Microsoft's Oslo project for model-driven service-oriented architecture (SOA) will support, but will not be based on the unified modeling language (UML), according to Burley Kawasaki, director of Microsoft's connected systems division.
While some analysts criticize Microsoft for fuzzy communications where its SOA plans are concerned, Kawasaki was perfectly clear in ruling out a UML basis for Oslo, the code name for development of its Visual Studio 10 wave release.
"It's one of the standards Microsoft needs to support, but it's not the only one," the Microsoft director told SearchSOA when asked about Oslo and UML. "We think of it as one of the important modeling notations, but it's not the only one."
Microsoft plans wide support for a range of modeling tools from its own basic Visio diagramming product to UML, but also including other language requirements such as business process execution language (BPEL) and business process modeling notation (BPMN), he said.
"We have to create a platform that supports people who may chose not to use UML," Kawasaki said.
The idea that Microsoft might be embracing UML and even basing Oslo on it grew out of remarks made by Bill Gates in a question and answer session following a talk last month, which Kawasaki said explained the basic support with few details.
"Bill did briefly comment that Visual Studio as part of the VS 10 Wave will provide UML support," Kawasaki said of the retiring Microsoft founder's remarks. "But he didn't get into much more detail beyond that."
Kawasaki said those remarks were in keeping with the Oslo plan to build support for a broad spectrum of requirements. Oslo is being designed to be a platform for a range of SOA developers including those working with Visio and ranging up to enterprise architects working with UML.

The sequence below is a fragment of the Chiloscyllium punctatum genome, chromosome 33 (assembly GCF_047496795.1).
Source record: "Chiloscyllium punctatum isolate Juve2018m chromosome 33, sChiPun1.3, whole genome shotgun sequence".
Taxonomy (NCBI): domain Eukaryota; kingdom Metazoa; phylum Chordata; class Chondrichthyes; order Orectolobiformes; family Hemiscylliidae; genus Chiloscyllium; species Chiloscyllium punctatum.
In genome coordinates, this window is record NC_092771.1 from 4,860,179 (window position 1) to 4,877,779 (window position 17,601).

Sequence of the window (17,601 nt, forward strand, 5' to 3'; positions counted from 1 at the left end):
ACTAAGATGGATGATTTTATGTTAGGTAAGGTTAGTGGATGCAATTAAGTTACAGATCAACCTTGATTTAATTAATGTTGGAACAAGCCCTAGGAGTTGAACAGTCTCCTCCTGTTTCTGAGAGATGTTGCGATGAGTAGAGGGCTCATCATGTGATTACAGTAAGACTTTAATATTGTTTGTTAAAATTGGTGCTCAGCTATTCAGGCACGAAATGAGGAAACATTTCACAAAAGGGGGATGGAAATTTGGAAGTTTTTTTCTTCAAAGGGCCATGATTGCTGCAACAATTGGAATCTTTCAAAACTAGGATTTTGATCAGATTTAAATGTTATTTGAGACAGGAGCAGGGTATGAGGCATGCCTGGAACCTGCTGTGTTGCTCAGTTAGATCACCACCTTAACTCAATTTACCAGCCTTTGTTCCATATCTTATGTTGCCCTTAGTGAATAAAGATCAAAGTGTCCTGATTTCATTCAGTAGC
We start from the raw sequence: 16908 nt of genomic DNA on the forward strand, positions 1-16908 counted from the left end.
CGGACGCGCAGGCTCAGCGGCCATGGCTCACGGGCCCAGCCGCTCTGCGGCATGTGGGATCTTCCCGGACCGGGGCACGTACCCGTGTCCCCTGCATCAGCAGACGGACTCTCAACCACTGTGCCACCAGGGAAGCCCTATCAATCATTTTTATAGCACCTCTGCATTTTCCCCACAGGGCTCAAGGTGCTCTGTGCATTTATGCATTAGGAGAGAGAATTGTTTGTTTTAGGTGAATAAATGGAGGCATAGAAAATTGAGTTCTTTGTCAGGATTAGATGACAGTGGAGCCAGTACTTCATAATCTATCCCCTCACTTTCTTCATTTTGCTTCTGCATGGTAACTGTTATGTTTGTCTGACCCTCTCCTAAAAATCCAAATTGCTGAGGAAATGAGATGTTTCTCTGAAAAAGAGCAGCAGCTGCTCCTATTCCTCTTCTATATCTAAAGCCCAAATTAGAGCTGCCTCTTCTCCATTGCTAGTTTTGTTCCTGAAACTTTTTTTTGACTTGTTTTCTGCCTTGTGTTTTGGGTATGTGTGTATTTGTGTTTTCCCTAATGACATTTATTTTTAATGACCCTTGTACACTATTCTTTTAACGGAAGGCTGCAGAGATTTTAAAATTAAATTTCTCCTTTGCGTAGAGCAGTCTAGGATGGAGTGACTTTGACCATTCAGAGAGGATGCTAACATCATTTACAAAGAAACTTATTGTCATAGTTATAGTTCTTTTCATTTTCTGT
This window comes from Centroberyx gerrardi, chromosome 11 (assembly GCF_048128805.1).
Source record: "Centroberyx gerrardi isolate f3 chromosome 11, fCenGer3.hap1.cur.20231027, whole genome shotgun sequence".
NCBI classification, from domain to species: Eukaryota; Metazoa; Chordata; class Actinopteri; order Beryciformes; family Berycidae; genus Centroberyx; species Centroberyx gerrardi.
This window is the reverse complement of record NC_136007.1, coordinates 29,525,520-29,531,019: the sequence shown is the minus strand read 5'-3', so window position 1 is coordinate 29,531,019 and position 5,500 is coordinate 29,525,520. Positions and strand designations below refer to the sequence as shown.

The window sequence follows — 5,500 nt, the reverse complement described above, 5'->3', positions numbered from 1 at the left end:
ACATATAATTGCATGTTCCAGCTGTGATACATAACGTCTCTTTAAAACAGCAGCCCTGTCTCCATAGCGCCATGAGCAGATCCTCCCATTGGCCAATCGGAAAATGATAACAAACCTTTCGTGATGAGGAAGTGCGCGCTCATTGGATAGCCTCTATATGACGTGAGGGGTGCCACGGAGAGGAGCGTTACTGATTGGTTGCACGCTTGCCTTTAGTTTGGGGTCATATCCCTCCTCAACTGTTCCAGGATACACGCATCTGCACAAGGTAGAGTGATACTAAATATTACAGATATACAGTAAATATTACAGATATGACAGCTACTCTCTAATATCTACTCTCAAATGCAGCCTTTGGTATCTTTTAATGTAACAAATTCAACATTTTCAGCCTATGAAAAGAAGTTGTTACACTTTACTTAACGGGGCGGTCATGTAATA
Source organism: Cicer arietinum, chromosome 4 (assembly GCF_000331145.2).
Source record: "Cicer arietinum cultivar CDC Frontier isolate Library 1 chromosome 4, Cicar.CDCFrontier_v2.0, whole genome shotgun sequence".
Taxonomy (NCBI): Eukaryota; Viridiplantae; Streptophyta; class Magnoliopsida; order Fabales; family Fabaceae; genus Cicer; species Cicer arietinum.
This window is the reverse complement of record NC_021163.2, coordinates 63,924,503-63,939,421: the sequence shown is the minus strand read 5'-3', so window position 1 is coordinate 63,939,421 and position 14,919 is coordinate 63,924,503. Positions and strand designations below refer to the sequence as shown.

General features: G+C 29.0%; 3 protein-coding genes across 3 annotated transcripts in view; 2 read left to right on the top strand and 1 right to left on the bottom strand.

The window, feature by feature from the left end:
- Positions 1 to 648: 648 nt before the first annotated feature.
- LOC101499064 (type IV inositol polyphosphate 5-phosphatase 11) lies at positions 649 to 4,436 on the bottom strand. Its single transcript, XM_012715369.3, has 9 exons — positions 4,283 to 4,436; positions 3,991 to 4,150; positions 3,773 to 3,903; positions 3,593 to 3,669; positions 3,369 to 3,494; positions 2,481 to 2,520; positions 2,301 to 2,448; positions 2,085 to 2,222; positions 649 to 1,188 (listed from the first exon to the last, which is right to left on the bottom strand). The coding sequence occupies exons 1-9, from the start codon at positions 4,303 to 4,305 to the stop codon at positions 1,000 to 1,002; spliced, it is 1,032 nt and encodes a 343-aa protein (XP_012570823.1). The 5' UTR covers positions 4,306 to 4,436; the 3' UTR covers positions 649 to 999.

"That's the broad spectrum that exists today," he said. "When we think about the platform, we need to provide support no matter where you are. We view it as how do we meet everyone on the continuum no matter where they are, no matter what their skillset, no matter what they mean when they say modeling."
Within the spectrum, Kawasaki said, Microsoft understands the value of UML to a segment of potential Oslo users.
"We see UML as being an important thing," he said. "To a certain segment of the customer base UML is very important. That's a very interesting market for us to support, but it's only a piece of the continuum. We have to think broadly about all the things we need to also be able to support. Things like DSL (domain specific language). So we have to embrace UML and Visio and other technologies."
Even without Oslo, which does not yet have a release date, Kawasaki said Microsoft has customers working with its Independent Software Vendor (ISV) partners that are currently using UML.
"There are customers that use our tools for UML today," he said. "We have ISV partners that plug into Visual Studio today with current technologies that support UML. We are going to provide some more native capabilities through Visual Studio, but it is not a radical departure. It's one of the many things we support."
More details on Oslo will be provided at the Microsoft Professional Developers Conference scheduled for October in Los Angeles, Kawasaki said.